It's been a long road for the Polish development team known as
Mirage, but their rookie release of Mortyr has finally hit store
shelves, courtesy of Interplay. It all began when then publisher
Interactive Magic decided to sell their PC line-up to Ubi Soft. After
a short deliberation, Ubi Soft decided Mortyr wasn't consistent with
their 'family' oriented release schedule, so they decided to drop
the FPS from their roster. All of a sudden, Mortyr was without a
publisher. Several months passed and it didn't look like there was
any light at the end of the tunnel for Mirage, until Interplay
stepped in and decided to take on publishing duties. Why were
publishers afraid to go near Mortyr all that time? Was the game
poorly designed? Did it contain controversial material? Let's find
Mortyr is probably best described as a 3D upgrade of Wolfenstein
3D, perhaps more so than we'd like to see. It's a First Person
Shooter that focuses on thwarting the Nazis and their plans of
world domination. Muhahaha. Muhahahaha. Muhahaha. Ahhh.
The year is 2093, in an alternate future that has been shaped by
the Nazis' winning World War II through the use of a super
weapon. Luckily, a scientist has come to discover this super
weapon and dispatches his son Sebastian Mortyr, played by you,
to the past in order to disrupt the Nazi plans and change the future
and oh no I've gone cross-eyed! Worry not though, that's about as
immersed in the story as you'll get. Besides an introductory movie,
which isn't particular well done, there are absolutely no cutscenes
in the game to advance the story, nor are there any interactions
with NPCs. Instead, Sebastian will find books and journals with
entries that help progress the storyline. Interestingly enough, these
books are constantly found floating in the air above tables and
what not, because who among us doesn't have Grand 'n Toys
exciting 'hover books' to write in? Can I get a show of hands?
Ok, so it's been established that Mortyr is simply a run 'n gun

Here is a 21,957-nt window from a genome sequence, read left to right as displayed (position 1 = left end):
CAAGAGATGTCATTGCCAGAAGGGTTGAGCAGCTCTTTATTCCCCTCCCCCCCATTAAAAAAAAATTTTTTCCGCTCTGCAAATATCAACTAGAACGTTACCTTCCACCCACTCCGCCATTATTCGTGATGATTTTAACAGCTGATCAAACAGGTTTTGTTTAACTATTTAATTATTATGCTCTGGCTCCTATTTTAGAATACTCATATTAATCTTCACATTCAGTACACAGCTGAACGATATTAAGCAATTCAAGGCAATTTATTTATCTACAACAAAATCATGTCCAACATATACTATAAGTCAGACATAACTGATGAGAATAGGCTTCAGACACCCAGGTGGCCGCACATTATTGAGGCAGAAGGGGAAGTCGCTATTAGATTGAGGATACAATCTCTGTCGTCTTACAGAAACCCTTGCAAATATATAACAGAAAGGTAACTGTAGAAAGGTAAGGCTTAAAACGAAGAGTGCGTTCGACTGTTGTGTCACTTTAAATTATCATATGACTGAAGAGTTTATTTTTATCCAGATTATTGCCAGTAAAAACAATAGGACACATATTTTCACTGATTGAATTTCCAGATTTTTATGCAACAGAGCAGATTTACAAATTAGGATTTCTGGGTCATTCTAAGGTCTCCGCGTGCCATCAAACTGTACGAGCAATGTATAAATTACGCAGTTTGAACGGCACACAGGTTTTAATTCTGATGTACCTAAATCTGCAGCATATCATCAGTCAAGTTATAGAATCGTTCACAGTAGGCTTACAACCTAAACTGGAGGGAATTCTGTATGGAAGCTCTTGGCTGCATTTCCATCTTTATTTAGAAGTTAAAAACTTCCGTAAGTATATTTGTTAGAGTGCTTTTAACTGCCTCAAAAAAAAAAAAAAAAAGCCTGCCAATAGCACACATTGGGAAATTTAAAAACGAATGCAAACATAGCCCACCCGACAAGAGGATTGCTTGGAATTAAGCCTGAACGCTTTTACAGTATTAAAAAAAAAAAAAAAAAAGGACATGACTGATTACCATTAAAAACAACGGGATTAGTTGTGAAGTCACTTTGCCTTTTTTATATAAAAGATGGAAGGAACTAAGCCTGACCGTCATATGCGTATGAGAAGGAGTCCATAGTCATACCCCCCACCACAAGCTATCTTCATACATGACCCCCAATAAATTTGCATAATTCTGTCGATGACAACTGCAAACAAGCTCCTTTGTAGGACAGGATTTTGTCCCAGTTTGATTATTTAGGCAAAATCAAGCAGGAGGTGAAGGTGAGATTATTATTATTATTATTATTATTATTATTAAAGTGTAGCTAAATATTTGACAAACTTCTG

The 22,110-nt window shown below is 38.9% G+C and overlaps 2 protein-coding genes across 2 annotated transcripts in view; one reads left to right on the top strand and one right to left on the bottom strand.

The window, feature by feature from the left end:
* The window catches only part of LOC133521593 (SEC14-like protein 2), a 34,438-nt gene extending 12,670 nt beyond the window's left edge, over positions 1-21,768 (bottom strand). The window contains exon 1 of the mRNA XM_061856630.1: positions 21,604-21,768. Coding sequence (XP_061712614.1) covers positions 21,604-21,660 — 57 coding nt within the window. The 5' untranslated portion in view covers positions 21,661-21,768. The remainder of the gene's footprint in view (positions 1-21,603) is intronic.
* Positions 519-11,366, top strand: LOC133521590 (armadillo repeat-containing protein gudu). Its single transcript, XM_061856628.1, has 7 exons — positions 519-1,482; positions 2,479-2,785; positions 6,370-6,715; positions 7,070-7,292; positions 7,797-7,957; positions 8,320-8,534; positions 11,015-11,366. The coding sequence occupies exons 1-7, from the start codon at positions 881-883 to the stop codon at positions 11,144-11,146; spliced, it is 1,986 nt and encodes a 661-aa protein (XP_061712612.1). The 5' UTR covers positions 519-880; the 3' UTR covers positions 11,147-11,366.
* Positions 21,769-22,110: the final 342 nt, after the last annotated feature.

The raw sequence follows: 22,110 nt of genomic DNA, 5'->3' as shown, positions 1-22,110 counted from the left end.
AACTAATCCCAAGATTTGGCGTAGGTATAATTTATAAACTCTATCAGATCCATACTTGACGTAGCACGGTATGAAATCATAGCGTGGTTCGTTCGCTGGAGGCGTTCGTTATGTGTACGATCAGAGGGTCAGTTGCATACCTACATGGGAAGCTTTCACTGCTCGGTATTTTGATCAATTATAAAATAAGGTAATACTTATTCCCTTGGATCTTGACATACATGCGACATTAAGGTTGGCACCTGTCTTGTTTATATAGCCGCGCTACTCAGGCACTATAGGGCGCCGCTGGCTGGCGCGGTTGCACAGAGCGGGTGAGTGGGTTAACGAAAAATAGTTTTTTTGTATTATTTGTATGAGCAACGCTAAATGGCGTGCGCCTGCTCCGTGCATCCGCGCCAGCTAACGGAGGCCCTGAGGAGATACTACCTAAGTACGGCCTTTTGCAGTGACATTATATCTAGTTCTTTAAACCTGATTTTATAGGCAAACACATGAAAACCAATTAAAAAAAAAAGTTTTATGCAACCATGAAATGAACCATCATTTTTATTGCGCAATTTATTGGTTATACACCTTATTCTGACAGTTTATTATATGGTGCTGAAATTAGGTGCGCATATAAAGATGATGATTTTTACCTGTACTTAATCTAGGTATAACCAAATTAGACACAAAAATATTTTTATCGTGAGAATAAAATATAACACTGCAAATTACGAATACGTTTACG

type FPS. You begin Mortyr by
breaking into a large Nazi castle, working your way through
sewers, sub pens, cemeteries, railroads, crypts and other World
War II and futuristic environments. Each environment is further
broken down into smaller 'areas' (much like Half-Life), which helps
tremendously in terms of load time. The bad news is as you
advance through each sub-level, you'll find that many of these
areas are far too similar to the previous ones. There's very little
variety in some of the sub-levels of particular environments and
even less freedom when it comes to the direction of the level.
What results is a retro-style mad dash through each level with
relatively simple objectives: Kill Nazis, Find Key, Open Door,
Rinse, Repeat. So, if you like that kind of repetitive gameplay
we've seen so many times in previous FPS, you'll probably enjoy
wandering through the world that is Mortyr. If you're looking for a
little more substance, Mortyr probably won't fill your needs.
Mortyr does feature a nice assortment of weaponry for use against
the nasty Nazis. Among them are a 9mm Parabellum and a MP-40
Schmeisser machine pistol. Since Mortyr not only takes place in
the past, but also the future, there are a plethora of futuristic
weapons as well. The Gehenna, which fires exploding bullets, and
the plasma launcher are just a couple of those fancy guns. In all,
the weaponry is well balanced and making use of particular
weapons at different ranges is very important for success.
Graphically, Mirage has put together one hell of a 3D engine here.
Beautifully detailed textures, radiant colours, coloured lighting,
particle effects (particularly the shattering glass effect), and